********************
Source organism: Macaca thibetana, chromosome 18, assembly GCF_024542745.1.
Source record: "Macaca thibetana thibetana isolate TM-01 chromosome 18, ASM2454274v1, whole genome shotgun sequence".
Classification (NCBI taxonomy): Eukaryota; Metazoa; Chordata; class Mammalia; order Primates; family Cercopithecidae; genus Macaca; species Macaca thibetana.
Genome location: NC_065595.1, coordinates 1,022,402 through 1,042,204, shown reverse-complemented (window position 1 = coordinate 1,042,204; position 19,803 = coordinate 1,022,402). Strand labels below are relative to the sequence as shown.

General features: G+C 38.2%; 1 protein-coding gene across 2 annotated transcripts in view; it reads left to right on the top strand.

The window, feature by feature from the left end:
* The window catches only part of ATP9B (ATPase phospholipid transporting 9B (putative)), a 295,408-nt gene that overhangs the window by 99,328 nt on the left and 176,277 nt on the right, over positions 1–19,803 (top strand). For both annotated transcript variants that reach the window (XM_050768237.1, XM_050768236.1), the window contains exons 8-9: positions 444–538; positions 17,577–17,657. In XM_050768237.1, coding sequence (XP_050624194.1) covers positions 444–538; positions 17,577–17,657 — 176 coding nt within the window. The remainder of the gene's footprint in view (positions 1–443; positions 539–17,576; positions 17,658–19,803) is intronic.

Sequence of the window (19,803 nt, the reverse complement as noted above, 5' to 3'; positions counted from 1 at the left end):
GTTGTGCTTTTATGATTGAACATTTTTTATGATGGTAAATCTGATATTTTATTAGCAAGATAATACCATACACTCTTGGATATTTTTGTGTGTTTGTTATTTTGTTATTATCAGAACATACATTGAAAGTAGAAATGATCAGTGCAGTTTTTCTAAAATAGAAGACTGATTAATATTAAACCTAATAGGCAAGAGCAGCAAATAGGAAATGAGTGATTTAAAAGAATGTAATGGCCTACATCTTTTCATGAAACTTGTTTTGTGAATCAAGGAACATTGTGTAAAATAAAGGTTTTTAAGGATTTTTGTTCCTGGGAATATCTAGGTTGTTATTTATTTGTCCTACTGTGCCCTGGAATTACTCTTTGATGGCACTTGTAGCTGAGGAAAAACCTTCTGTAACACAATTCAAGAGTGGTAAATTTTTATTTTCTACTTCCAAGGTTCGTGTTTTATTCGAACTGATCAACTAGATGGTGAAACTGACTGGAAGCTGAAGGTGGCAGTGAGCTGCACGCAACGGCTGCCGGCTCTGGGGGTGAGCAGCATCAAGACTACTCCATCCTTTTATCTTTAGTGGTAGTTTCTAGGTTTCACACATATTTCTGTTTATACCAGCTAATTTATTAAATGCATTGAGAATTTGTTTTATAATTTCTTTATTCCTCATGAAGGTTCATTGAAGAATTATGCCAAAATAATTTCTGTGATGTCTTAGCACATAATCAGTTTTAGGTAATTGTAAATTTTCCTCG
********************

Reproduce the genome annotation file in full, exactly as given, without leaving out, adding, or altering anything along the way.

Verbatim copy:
Source organism: Macaca thibetana, chromosome 18, assembly GCF_024542745.1.
Source record: "Macaca thibetana thibetana isolate TM-01 chromosome 18, ASM2454274v1, whole genome shotgun sequence".
Classification (NCBI taxonomy): Eukaryota; Metazoa; Chordata; class Mammalia; order Primates; family Cercopithecidae; genus Macaca; species Macaca thibetana.
Genome location: NC_065595.1, coordinates 1,022,402 through 1,042,204, shown reverse-complemented (window position 1 = coordinate 1,042,204; position 19,803 = coordinate 1,022,402). Strand labels below are relative to the sequence as shown.

General features: G+C 38.2%; 1 protein-coding gene across 2 annotated transcripts in view; it reads left to right on the top strand.

The window, feature by feature from the left end:
* The window catches only part of ATP9B (ATPase phospholipid transporting 9B (putative)), a 295,408-nt gene that overhangs the window by 99,328 nt on the left and 176,277 nt on the right, over positions 1–19,803 (top strand). For both annotated transcript variants that reach the window (XM_050768237.1, XM_050768236.1), the window contains exons 8-9: positions 444–538; positions 17,577–17,657. In XM_050768237.1, coding sequence (XP_050624194.1) covers positions 444–538; positions 17,577–17,657 — 176 coding nt within the window. The remainder of the gene's footprint in view (positions 1–443; positions 539–17,576; positions 17,658–19,803) is intronic.

Sequence of the window (19,803 nt, the reverse complement as noted above, 5' to 3'; positions counted from 1 at the left end):
GTTGTGCTTTTATGATTGAACATTTTTTATGATGGTAAATCTGATATTTTATTAGCAAGATAATACCATACACTCTTGGATATTTTTGTGTGTTTGTTATTTTGTTATTATCAGAACATACATTGAAAGTAGAAATGATCAGTGCAGTTTTTCTAAAATAGAAGACTGATTAATATTAAACCTAATAGGCAAGAGCAGCAAATAGGAAATGAGTGATTTAAAAGAATGTAATGGCCTACATCTTTTCATGAAACTTGTTTTGTGAATCAAGGAACATTGTGTAAAATAAAGGTTTTTAAGGATTTTTGTTCCTGGGAATATCTAGGTTGTTATTTATTTGTCCTACTGTGCCCTGGAATTACTCTTTGATGGCACTTGTAGCTGAGGAAAAACCTTCTGTAACACAATTCAAGAGTGGTAAATTTTTATTTTCTACTTCCAAGGTTCGTGTTTTATTCGAACTGATCAACTAGATGGTGAAACTGACTGGAAGCTGAAGGTGGCAGTGAGCTGCACGCAACGGCTGCCGGCTCTGGGGGTGAGCAGCATCAAGACTACTCCATCCTTTTATCTTTAGTGGTAGTTTCTAGGTTTCACACATATTTCTGTTTATACCAGCTAATTTATTAAATGCATTGAGAATTTGTTTTATAATTTCTTTATTCCTCATGAAGGTTCATTGAAGAATTATGCCAAAATAATTTCTGTGATGTCTTAGCACATAATCAGTTTTAGGTAATTGTAAATTTTCCTCG